The notice must indicate the categories of third parties to which personal data may be disclosed and the types of data disclosed, and how consumers may exercise their rights under the NJDPA.
Additionally, the notice must disclose information about the sale of any personal data, use of personal data for targeted advertising, and consumer profiling. The notice is also required to identify a means for the consumer to opt out of such sale or processing.
Finally, the controller must include in the notice an email address or other online mechanism that can be used to contact the controller.
The NJDPA provides consumers with rights concerning personal data in the possession of controllers, including the following:
Universal Opt-Out Mechanism (UOOM)
The NJDPA requires controllers that process personal data for the purposes of targeted advertising or sale to enable consumers to opt out of such processing through a Universal Opt-Out Mechanism (“UOOM”). A UOOM provides consumers with a method, such as a global privacy control built into a web browser or mobile device, by which they can automatically exercise their opt-out rights with all controllers without having to make an affirmative opt-out request with each controller.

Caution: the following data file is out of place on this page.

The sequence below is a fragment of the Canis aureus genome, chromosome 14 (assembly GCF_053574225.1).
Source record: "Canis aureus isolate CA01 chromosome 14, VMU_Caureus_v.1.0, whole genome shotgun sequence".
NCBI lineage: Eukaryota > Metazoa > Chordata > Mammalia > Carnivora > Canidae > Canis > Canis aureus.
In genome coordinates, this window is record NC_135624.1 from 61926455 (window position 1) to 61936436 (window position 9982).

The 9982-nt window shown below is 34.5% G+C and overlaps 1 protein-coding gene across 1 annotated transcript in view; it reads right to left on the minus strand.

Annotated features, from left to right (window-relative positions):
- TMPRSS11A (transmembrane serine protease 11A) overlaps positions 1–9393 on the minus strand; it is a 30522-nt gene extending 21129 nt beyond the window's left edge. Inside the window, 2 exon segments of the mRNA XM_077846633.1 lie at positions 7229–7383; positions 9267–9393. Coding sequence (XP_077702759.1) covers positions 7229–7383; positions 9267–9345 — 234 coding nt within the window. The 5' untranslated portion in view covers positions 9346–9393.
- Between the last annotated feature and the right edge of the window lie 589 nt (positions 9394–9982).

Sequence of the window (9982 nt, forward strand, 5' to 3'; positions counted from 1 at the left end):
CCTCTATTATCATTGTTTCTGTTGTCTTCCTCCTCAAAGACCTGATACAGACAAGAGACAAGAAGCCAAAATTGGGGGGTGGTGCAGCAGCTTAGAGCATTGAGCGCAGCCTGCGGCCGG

Treatment of Sensitive Data and Data About Consumers Under 17 Years of Age
The NJDPA imposes stricter requirements for the collection and processing of “sensitive data.” Sensitive data is defined under the law to include information revealing racial or ethnic origins, religious beliefs, physical health condition, treatment, or diagnosis, sexual orientation, precise geolocation, and genetic or biometric data. Notably, New Jersey’s law is distinct from data privacy laws adopted by other states in that the definition of sensitive data also includes certain financial information.
For consumers aged 13 to 16 years old, the law prohibits the processing of their personal data for purposes of targeted advertising, consumer profiling, or sale of the data without affirmative consent. Information about those under the age of 13 is subject to the more stringent requirements of the federal Children’s Online Privacy Protection Act.
Data Security and Data Processing Assessments
In addition to the above, controllers must maintain administrative, technical, and physical data security practices to protect the confidentiality, integrity, and accessibility of personal data and to secure the data from unauthorized acquisition.